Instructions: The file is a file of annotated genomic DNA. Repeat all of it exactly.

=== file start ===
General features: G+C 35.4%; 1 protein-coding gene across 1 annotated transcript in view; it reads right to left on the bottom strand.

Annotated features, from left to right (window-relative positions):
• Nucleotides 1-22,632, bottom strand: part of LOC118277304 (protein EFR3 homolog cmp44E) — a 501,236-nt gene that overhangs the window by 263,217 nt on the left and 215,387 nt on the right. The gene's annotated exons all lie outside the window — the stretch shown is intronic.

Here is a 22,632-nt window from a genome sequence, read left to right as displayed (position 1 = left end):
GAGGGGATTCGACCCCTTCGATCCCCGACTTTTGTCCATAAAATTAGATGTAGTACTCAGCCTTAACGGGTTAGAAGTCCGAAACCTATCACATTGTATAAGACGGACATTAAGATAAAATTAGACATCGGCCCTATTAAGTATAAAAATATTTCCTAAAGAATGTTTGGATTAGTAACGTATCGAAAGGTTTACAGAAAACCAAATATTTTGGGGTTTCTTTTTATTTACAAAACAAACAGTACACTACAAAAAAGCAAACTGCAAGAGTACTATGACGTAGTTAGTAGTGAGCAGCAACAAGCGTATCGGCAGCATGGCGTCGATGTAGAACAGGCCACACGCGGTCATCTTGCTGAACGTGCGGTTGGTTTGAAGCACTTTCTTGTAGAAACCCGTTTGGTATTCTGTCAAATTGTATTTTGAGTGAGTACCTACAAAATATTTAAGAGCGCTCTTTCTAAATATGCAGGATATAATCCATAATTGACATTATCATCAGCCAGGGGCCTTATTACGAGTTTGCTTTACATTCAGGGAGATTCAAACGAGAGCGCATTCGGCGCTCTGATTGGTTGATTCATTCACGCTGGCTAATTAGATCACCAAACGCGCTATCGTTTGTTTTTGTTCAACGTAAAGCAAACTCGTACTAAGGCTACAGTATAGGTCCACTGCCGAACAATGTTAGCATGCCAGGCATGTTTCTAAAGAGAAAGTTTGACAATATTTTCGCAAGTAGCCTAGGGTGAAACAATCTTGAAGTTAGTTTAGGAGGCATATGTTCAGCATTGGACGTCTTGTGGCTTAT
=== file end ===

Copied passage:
General features: G+C 35.4%; 1 protein-coding gene across 1 annotated transcript in view; it reads right to left on the bottom strand.

Annotated features, from left to right (window-relative positions):
• Nucleotides 1-22,632, bottom strand: part of LOC118277304 (protein EFR3 homolog cmp44E) — a 501,236-nt gene that overhangs the window by 263,217 nt on the left and 215,387 nt on the right. The gene's annotated exons all lie outside the window — the stretch shown is intronic.

Here is a 22,632-nt window from a genome sequence, read left to right as displayed (position 1 = left end):
GAGGGGATTCGACCCCTTCGATCCCCGACTTTTGTCCATAAAATTAGATGTAGTACTCAGCCTTAACGGGTTAGAAGTCCGAAACCTATCACATTGTATAAGACGGACATTAAGATAAAATTAGACATCGGCCCTATTAAGTATAAAAATATTTCCTAAAGAATGTTTGGATTAGTAACGTATCGAAAGGTTTACAGAAAACCAAATATTTTGGGGTTTCTTTTTATTTACAAAACAAACAGTACACTACAAAAAAGCAAACTGCAAGAGTACTATGACGTAGTTAGTAGTGAGCAGCAACAAGCGTATCGGCAGCATGGCGTCGATGTAGAACAGGCCACACGCGGTCATCTTGCTGAACGTGCGGTTGGTTTGAAGCACTTTCTTGTAGAAACCCGTTTGGTATTCTGTCAAATTGTATTTTGAGTGAGTACCTACAAAATATTTAAGAGCGCTCTTTCTAAATATGCAGGATATAATCCATAATTGACATTATCATCAGCCAGGGGCCTTATTACGAGTTTGCTTTACATTCAGGGAGATTCAAACGAGAGCGCATTCGGCGCTCTGATTGGTTGATTCATTCACGCTGGCTAATTAGATCACCAAACGCGCTATCGTTTGTTTTTGTTCAACGTAAAGCAAACTCGTACTAAGGCTACAGTATAGGTCCACTGCCGAACAATGTTAGCATGCCAGGCATGTTTCTAAAGAGAAAGTTTGACAATATTTTCGCAAGTAGCCTAGGGTGAAACAATCTTGAAGTTAGTTTAGGAGGCATATGTTCAGCATTGGACGTCTTGTGGCTTAT